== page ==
Technology: IAS Closed-Loop System

Closed-Loop System: Another IAS Landmark Breakthrough!

IAS achieves annual solar-to-electric efficiency ratio of nearly 24%, far higher than competing energy sources - This means IAS can generate electricity at breakthrough low costs while conserving water, a crucial added benefit with groundwater levels around the country sinking.

The third party engineering review was conducted by reputable engineers with Ph.D. and M.S. degrees in Physics, Mechanical Engineering and Nuclear Engineering from prestigious Universities such as M.I.T., U.C. Berkley, U.C. Davis, and DePaul. Collectively, these scientists have many years of accumulated specialized expertise in optical engineering and efficiency, thermal dynamics, combustion stability, liquid rocket engine performance, system optimization, mechanical and fluid systems analysis, solid and gel propellant performance, structural dynamics, rotating machinery and vibration with application to turbine blade rubbing. This review supports that the IAS bladeless turbine and solar panels meet and in some cases exceed all performance and efficiency projections. Perhaps the most telling outcome of this independent engineering review was the conclusion that the IAS bladeless steam turbine can operate as a part of an overall closed-loop system or as a stand-alone component.

The composite analysis also supports that compared to other solar technologies the IAS technology has a higher overall annual efficiency factor than photovoltaic (PV), traditional concentrated solar power (CSP) such as towers and troughs, and is better or comparable to CSP dish technology.

The net conclusion is that based on the functionality and the low-cost design, an IAS solar thermal power plant needs to convert only 5% of the gross annual solar energy hitting its panels to electricity in order to compete with the lowest priced solar technology available today. An IAS solar thermal power plant has an annual solar-to-electric efficiency of nearly 24%, almost 5 times the level needed for IAS technology to compete effectively!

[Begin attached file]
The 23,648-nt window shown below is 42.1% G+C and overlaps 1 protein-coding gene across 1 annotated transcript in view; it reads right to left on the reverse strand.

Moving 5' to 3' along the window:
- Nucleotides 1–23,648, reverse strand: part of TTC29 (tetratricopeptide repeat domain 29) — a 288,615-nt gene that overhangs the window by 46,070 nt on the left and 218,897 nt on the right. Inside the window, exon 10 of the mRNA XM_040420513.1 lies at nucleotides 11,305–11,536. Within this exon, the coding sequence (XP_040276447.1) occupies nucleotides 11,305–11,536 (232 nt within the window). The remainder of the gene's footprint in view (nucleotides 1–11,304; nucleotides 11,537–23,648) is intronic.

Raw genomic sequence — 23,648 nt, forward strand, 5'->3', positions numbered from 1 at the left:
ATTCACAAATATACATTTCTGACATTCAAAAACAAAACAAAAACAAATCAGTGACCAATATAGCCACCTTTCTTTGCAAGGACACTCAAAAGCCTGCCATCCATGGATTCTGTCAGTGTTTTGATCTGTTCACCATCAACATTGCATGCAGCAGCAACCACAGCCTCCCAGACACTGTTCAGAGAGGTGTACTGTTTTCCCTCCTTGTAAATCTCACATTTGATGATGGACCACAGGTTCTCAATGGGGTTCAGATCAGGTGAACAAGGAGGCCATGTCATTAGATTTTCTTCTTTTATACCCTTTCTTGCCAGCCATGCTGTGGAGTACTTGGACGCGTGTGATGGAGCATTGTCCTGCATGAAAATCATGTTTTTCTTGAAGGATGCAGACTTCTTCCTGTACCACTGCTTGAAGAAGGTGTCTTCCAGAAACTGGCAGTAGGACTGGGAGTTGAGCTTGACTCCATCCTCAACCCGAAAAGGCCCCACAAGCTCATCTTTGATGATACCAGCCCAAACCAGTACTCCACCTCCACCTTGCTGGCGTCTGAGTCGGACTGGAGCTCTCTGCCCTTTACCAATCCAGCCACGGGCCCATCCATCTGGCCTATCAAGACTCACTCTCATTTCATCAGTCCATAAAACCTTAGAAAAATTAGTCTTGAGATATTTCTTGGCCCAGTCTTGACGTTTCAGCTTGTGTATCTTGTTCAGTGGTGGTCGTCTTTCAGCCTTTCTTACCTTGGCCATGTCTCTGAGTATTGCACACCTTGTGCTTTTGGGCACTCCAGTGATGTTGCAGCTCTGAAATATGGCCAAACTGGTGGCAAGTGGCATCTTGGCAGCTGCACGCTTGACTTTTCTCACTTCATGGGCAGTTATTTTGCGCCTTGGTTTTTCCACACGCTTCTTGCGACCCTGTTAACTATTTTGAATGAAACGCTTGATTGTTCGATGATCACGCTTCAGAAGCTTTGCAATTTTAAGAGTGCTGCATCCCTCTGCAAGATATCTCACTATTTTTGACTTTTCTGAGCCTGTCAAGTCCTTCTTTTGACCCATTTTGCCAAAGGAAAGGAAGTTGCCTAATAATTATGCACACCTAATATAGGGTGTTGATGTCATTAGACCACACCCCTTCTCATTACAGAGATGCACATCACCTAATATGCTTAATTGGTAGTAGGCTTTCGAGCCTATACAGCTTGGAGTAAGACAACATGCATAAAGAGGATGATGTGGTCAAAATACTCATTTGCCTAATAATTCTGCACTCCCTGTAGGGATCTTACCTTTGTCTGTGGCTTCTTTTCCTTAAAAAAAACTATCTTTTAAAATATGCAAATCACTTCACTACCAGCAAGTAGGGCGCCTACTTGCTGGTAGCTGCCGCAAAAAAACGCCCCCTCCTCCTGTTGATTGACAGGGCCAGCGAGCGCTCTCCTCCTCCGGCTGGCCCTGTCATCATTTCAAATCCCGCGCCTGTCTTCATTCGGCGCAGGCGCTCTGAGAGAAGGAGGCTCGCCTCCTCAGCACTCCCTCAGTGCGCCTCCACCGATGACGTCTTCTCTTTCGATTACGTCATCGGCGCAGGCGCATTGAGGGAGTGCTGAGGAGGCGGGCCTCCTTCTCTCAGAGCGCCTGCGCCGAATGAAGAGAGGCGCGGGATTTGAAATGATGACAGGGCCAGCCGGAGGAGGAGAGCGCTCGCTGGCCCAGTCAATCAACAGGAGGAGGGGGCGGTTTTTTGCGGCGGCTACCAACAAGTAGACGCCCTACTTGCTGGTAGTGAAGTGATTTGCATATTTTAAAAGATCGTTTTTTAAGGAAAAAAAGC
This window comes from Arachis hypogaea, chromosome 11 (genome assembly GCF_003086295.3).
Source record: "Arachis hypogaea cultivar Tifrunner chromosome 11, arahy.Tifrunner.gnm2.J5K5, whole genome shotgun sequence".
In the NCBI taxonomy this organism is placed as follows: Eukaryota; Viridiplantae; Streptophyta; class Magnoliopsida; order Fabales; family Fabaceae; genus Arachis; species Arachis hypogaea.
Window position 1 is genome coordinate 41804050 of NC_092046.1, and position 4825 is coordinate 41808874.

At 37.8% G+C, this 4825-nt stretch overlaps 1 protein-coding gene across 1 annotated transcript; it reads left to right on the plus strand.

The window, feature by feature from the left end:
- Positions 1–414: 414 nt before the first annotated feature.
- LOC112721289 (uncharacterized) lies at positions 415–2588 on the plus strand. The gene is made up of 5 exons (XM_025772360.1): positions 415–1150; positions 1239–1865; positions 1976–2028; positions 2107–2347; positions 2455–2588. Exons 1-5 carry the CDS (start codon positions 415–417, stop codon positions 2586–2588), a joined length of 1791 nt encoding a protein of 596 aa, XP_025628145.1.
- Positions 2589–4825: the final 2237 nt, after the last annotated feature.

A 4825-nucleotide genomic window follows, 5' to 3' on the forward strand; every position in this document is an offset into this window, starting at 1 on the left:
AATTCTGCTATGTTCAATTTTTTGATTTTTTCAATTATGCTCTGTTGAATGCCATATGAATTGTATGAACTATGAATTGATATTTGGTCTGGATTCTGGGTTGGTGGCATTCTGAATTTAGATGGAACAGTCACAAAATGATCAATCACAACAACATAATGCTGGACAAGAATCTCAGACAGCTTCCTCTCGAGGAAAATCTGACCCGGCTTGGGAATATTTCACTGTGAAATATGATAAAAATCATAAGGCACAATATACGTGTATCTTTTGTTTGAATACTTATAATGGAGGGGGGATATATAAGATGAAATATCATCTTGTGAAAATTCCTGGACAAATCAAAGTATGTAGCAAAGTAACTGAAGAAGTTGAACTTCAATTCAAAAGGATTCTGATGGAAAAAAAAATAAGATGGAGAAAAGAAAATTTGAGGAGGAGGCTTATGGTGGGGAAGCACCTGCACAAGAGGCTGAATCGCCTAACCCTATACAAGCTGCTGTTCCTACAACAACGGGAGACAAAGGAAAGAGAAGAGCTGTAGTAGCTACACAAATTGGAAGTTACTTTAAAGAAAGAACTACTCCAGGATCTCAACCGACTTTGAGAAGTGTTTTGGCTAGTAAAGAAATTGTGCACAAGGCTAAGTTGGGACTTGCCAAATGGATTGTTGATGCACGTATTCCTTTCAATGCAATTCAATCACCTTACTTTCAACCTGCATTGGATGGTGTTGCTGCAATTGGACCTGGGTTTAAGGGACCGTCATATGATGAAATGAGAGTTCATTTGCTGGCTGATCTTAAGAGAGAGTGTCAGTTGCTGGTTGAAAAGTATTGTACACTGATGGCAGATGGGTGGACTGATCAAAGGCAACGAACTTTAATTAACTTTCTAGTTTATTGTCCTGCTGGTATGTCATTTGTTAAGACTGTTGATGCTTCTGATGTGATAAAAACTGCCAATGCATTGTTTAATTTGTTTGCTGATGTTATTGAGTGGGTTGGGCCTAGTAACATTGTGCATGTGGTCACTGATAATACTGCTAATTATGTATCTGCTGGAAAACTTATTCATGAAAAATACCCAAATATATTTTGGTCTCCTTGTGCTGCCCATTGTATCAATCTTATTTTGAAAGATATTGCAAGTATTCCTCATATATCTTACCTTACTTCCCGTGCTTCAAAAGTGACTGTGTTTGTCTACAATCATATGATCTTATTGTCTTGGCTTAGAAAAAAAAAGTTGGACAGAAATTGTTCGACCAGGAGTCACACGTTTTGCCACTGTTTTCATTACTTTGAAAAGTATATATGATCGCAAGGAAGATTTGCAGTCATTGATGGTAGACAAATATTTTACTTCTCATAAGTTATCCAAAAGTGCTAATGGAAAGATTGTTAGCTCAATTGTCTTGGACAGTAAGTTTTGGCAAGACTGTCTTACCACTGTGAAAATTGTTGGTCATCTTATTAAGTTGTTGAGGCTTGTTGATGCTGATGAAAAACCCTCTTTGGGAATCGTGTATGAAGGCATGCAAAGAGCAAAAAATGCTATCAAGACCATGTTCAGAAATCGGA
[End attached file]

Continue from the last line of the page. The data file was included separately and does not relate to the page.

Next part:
Solar Plant: Water is heated to about 1,800 degrees by the sun through the solar lenses and heat exchanger. This super heated pressurized water then goes to the IAS turbine, and by means of steam, the turbine turns, creating electricity. After this process, the steam condenses back to water by a Steam Condenser and finally through a High Pressure Pump the water is reclaimed and reused. Thus, the process is repeated over and over. This is called a Closed-Loop System, so vitally important in conserving precious water resources in desert areas.

Groundwater levels around the country have been sinking as wells for drinking water and irrigation pull water out of aquifers faster than they can naturally recharge. Now, using gravity-measuring satellites, NASA and California researchers have documented the extent of water loss in California's Central Valley, and the results are not good.

The measurements show the amount of water lost in the two main Central Valley river basins within the past six years could almost fill the nation's largest reservoir, Lake Mead in Nevada. The total is about 30 cubic kilometers; one cubic km contains more than 264 billion gallons of water.